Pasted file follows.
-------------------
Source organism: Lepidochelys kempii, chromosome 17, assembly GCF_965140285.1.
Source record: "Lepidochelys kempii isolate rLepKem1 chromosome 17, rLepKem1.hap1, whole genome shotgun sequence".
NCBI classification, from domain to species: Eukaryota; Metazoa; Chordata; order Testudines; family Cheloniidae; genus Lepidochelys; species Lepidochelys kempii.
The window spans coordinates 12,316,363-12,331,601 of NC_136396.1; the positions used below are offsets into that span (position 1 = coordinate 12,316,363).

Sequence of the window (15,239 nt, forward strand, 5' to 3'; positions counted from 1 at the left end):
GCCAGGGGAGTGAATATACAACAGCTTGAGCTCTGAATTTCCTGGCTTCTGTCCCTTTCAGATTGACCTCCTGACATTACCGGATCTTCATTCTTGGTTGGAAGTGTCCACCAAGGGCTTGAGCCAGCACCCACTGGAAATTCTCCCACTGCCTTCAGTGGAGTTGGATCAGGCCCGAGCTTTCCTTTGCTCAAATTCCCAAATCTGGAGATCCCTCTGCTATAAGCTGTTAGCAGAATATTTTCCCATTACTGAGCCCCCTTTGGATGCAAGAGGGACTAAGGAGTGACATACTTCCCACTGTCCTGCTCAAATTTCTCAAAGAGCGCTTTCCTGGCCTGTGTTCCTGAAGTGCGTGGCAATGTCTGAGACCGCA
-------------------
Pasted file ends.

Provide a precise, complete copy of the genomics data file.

Source organism: Lepidochelys kempii, chromosome 17, assembly GCF_965140285.1.
Source record: "Lepidochelys kempii isolate rLepKem1 chromosome 17, rLepKem1.hap1, whole genome shotgun sequence".
NCBI classification, from domain to species: Eukaryota; Metazoa; Chordata; order Testudines; family Cheloniidae; genus Lepidochelys; species Lepidochelys kempii.
The window spans coordinates 12,316,363-12,331,601 of NC_136396.1; the positions used below are offsets into that span (position 1 = coordinate 12,316,363).

Sequence of the window (15,239 nt, forward strand, 5' to 3'; positions counted from 1 at the left end):
GCCAGGGGAGTGAATATACAACAGCTTGAGCTCTGAATTTCCTGGCTTCTGTCCCTTTCAGATTGACCTCCTGACATTACCGGATCTTCATTCTTGGTTGGAAGTGTCCACCAAGGGCTTGAGCCAGCACCCACTGGAAATTCTCCCACTGCCTTCAGTGGAGTTGGATCAGGCCCGAGCTTTCCTTTGCTCAAATTCCCAAATCTGGAGATCCCTCTGCTATAAGCTGTTAGCAGAATATTTTCCCATTACTGAGCCCCCTTTGGATGCAAGAGGGACTAAGGAGTGACATACTTCCCACTGTCCTGCTCAAATTTCTCAAAGAGCGCTTTCCTGGCCTGTGTTCCTGAAGTGCGTGGCAATGTCTGAGACCGCA